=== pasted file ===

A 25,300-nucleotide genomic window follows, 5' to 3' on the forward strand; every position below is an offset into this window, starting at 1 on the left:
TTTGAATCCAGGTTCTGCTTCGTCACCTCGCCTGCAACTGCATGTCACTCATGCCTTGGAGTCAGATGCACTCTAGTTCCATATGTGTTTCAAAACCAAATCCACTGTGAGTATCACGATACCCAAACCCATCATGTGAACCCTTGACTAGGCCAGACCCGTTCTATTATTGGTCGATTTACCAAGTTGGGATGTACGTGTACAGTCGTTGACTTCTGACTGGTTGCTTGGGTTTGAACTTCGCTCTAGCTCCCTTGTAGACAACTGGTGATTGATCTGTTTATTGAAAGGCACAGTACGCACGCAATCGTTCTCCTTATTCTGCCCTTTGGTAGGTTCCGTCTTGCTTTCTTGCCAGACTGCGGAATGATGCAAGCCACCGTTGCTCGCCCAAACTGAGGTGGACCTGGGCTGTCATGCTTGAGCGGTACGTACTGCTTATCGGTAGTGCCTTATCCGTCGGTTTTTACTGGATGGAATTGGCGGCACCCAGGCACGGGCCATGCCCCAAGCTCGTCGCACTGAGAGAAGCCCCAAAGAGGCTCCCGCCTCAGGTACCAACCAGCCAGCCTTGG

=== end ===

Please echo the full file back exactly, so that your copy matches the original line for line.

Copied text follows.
A 25,300-nucleotide genomic window follows, 5' to 3' on the forward strand; every position below is an offset into this window, starting at 1 on the left:
TTTGAATCCAGGTTCTGCTTCGTCACCTCGCCTGCAACTGCATGTCACTCATGCCTTGGAGTCAGATGCACTCTAGTTCCATATGTGTTTCAAAACCAAATCCACTGTGAGTATCACGATACCCAAACCCATCATGTGAACCCTTGACTAGGCCAGACCCGTTCTATTATTGGTCGATTTACCAAGTTGGGATGTACGTGTACAGTCGTTGACTTCTGACTGGTTGCTTGGGTTTGAACTTCGCTCTAGCTCCCTTGTAGACAACTGGTGATTGATCTGTTTATTGAAAGGCACAGTACGCACGCAATCGTTCTCCTTATTCTGCCCTTTGGTAGGTTCCGTCTTGCTTTCTTGCCAGACTGCGGAATGATGCAAGCCACCGTTGCTCGCCCAAACTGAGGTGGACCTGGGCTGTCATGCTTGAGCGGTACGTACTGCTTATCGGTAGTGCCTTATCCGTCGGTTTTTACTGGATGGAATTGGCGGCACCCAGGCACGGGCCATGCCCCAAGCTCGTCGCACTGAGAGAAGCCCCAAAGAGGCTCCCGCCTCAGGTACCAACCAGCCAGCCTTGG